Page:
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I have student loans and an auto loan that is set up as as a "pay off my debt" goal in Mint. I also have a "pay off my credit cards" goal. And finally, I have a savings goal as well.

I like the Goals feature as it helps me keep track of how I'm doing on those things, and it considers those goals as part of the budget.

However, I realized that in my budget within Mint, I already have money regularly budgeted towards the actual "Student Loan", "Auto Payment" and "Credit Card Payment" categories, effectively budgeting that money twice (the Goals and the regular budget line items). This skews my budget, saying I have less funds available to work with than I actually do.

If I remove the regular budget items (and leave the goals in place), I see that I now have un-budgeted money, but when the payment transactions for those items get imported (ie. when I make a credit card or loan payment), it counts it against the budget as "Everything Else" instead of toward the goals.

What would be the proper way to fix this? I know that I can make certain transactions hidden from budgets and trends, but I'm not sure if that's the best solution, because now I won't get a complete picture of my spending in those places if those transactions are hidden. And I don't want to turn off the goals feature because it's really helpful staying on track of our debt reduction, and it makes complete sense for our goals to be a part of our budget.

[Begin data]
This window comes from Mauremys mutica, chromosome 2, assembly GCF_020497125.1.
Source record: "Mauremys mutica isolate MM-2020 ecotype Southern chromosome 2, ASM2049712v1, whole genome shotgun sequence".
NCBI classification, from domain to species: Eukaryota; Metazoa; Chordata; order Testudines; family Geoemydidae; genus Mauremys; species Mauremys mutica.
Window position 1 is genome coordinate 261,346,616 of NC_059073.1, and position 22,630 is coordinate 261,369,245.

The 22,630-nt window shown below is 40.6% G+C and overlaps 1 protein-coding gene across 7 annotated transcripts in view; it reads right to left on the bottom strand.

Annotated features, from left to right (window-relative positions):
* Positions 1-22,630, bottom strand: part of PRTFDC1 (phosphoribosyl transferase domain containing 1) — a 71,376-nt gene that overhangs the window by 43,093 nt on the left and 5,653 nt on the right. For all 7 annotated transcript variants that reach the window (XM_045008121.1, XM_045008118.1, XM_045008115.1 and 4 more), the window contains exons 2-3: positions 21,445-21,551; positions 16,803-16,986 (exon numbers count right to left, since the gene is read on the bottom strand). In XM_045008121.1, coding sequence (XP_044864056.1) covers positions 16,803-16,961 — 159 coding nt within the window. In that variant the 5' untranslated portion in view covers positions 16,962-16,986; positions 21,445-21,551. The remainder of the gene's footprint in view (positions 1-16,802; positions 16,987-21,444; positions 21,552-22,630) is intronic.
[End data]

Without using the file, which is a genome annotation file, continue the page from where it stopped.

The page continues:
How can I properly budget those items while still using the "Goals" feature in Mint?


Here's an example with round numbers, if my explanation wasn't clear:

  • I have Goals set up in Mint for credit cards, auto loan and student loans. The monthly payments towards those goals total $1000.
  • I also have regular category budget items set up for the above items, totaling $1000.
  • Since the goals are already considered part of the budget as well as the category-based budget items, Mint thinks I've budgeted $2000 towards those items, when in fact the real number is $1000.
  • If I remove the regular budget items and just leave the goal, transactions that are categorized as "Credit Card Payment", "Auto Payment", etc. get paced in the "Everything Else" category, instead of towards the goal.
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I'm unclear on your exact setup.

  1. If you have a student loan that is both budgeted and a goal in Mint, you don't need it as a budget. Delete the budget item.

  2. If you want some student loan money to apply to a goal, and some to apply to a budget (eg, you have two different student loans, and one of them is a goal, etc), then that's problematic -- I don't believe that Mint gets any more detailed than the transaction categorization, which would be "Student Loan."

In this case, you may get what you want by excluding the goal from the budget: see https://help.mint.com/Goals/888961391/How-do-I-exclude-goal-contributions-from-my-budget.htm

  • It wouldn't make sense to remove the goals from the budget, as they are in fact part of my budget. I guess my real problem is what I added to my question: if I remove the regular budget items instead of the goals, when the transactions get imported, they count against the budget in "Everything Else" instead of being counted towards the goal they pertain to. – Moses Feb 14 '18 at 14:33